Turquoise Cotinga Cotinga ridgwayi


Taxonomic source(s)
del Hoyo, J., Collar, N.J., Christie, D.A., Elliott, A., Fishpool, L.D.C., Boesman, P. and Kirwan, G.M. 2016. HBW and BirdLife International Illustrated Checklist of the Birds of the World. Volume 2: Passerines. Lynx Edicions and BirdLife International, Barcelona, Spain and Cambridge, UK.

IUCN Red List criteria met and history
Red List criteria met
Critically Endangered Endangered Vulnerable
- C2a(ii) B1ab(i,ii,iii,iv,v); C2a(ii)

Red List history
Year Category Criteria
2022 Vulnerable B1ab(i,ii,iii,iv,v)
2016 Vulnerable A2c+3c+4c;B1ab(i,ii,iii,iv,v)
2012 Vulnerable A2c+3c+4c;B1ab(i,ii,iii,iv,v)
2008 Vulnerable A2c; A3c; A4c; B1a+b(i,ii,iii,iv,v)
2004 Vulnerable
2000 Vulnerable
1996 Vulnerable
1994 Vulnerable
1988 Threatened
Species attributes

Migratory status not a migrant Forest dependency high
Land-mass type Land-mass type - continent
Average mass -

Estimate Data quality
Extent of Occurrence breeding/resident (km2) 16,100 medium
Area of Occupancy breeding/resident (km2) 10,672
Number of locations 6-10 -
Severely fragmented? no -
Population and trend
Value Data quality Derivation Year of estimate
Number of mature individuals 1250-2820 poor inferred 2021
Population trend decreasing poor inferred 2016-2027
Decline % (10 years/3 generations future) 1-19 - - -
Decline % (10 years/3 generations past and future) 1-19 - - -
Number of subpopulations 1 - - -
Percentage in largest subpopulation 100 - - -
Generation length (years) 3.7 - - -

Population justification: The population size has not been quantified. Assuming that the species occurs at a similar density as congeners (C. cayana and C. cotinga in French Guiana: 2-4.5 individuals/km2; Santini et al. 2018), and, to account for its rarity, further assuming that only 10% of its mapped range is occupied, the population may number 1,880-4,230 individuals. This roughly equates to 1,250-2,820 mature individuals.
The subpopulation structure has not been investigated. Based on observational records (per eBird 2021) it is tentatively assumed that all individuals belong to the same subpopulation.

Trend justification: There are no new data on population trends. The species is inferred to be undergoing a continuing decline, which has led to its disappearing from previously occupied sites; there are no records from large parts of its range in Panama since 2013. Declines are thought to be caused by ongoing habitat loss (Snow and Sharpe 2020).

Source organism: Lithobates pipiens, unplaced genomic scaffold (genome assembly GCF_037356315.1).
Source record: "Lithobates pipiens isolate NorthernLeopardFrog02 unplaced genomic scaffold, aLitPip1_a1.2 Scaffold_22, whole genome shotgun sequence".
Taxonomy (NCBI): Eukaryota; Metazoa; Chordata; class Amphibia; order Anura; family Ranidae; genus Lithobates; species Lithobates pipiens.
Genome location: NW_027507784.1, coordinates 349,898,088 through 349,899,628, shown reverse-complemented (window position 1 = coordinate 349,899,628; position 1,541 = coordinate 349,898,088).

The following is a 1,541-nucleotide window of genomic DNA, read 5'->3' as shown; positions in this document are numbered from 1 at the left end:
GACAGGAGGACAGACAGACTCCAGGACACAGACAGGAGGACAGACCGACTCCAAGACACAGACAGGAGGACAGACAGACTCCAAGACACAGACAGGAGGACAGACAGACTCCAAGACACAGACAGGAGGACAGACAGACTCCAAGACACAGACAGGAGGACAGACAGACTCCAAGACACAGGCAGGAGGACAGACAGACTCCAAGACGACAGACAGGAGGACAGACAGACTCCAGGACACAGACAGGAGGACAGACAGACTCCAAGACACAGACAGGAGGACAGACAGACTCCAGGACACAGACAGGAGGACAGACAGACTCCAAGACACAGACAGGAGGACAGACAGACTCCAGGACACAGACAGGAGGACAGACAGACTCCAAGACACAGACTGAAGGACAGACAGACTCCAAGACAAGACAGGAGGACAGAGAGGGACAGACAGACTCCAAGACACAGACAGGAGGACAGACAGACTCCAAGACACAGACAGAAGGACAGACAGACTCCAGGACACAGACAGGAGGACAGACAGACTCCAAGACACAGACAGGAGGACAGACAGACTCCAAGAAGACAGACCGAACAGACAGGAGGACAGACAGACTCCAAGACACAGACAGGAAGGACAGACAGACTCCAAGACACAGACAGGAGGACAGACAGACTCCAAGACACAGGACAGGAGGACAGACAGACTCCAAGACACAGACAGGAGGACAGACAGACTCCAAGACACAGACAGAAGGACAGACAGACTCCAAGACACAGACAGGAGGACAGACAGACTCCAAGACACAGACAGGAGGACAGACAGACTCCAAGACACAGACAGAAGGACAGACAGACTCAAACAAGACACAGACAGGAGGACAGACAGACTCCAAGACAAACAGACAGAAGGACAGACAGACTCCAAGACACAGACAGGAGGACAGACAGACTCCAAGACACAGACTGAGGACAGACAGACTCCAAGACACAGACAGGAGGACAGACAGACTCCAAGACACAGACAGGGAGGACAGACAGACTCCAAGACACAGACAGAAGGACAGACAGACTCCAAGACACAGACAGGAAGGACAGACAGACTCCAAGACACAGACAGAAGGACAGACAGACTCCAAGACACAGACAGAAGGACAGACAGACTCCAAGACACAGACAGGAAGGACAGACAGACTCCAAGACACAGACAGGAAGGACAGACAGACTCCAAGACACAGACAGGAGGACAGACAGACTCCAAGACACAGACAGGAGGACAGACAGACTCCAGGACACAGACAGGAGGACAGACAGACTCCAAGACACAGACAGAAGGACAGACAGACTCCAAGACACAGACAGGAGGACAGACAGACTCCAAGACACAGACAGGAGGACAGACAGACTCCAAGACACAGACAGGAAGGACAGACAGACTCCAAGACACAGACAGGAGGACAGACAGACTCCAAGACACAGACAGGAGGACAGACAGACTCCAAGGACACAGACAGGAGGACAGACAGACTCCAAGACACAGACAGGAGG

Over three generations (11.1 years; Bird et al. 2020), cover within the range is lost at a rate of 4% (Global Forest Watch 2021,using Hansen et al. [2013] data and methods disclosed therein). The species depends on a dense canopy layer (Snow and Sharpe 2020) and as such it is conceivable that population declines are steeper than the rate of forest loss. Tentatively, the population decline is here placed in the band 1-19% over three generations.

Country/territory distribution
Country/Territory Presence Origin Resident Breeding Non-breeding Passage
Costa Rica extant native yes
Panama extant native yes

Important Bird and Biodiversity Areas (IBA)
Country/Territory IBA Name
Panama Santa Clara
Costa Rica Fila Costeña
Costa Rica Sierpe Wetlands and Osa Peninsula
Panama El Chorogo-Palo Blanco
Panama Quebrada Mellicita-Charco Azul
Costa Rica Los Santos, La Amistad Pacífico

Habitats & altitude
Habitat (level 1) Habitat (level 2) Importance Occurrence
Artificial/Terrestrial Plantations marginal resident
Artificial/Terrestrial Subtropical/Tropical Heavily Degraded Former Forest marginal resident
Forest Subtropical/Tropical Moist Lowland major resident
Forest Subtropical/Tropical Moist Montane major resident
Altitude 0 - 1850 m Occasional altitudinal limits (max) 900 m

Threats & impact
Threat (level 1) Threat (level 2) Impact and Stresses
Agriculture & aquaculture Annual & perennial non-timber crops - Agro-industry farming Timing Scope Severity Impact
Ongoing Majority (50-90%) Slow, Significant Declines Medium Impact: 6
Ecosystem degradation, Ecosystem conversion
Agriculture & aquaculture Annual & perennial non-timber crops - Small-holder farming Timing Scope Severity Impact
Ongoing Majority (50-90%) Slow, Significant Declines Medium Impact: 6
Ecosystem degradation, Ecosystem conversion
Biological resource use Logging & wood harvesting - Unintentional effects: (subsistence/small scale) [harvest] Timing Scope Severity Impact
Ongoing Majority (50-90%) Slow, Significant Declines Medium Impact: 6
Ecosystem degradation, Ecosystem conversion

Recommended citation
BirdLife International (2023) Species factsheet: Cotinga ridgwayi. Downloaded from on 01/10/2023. Recommended citation for factsheets for more than one species: BirdLife International (2023) IUCN Red List for birds. Downloaded from on 01/10/2023.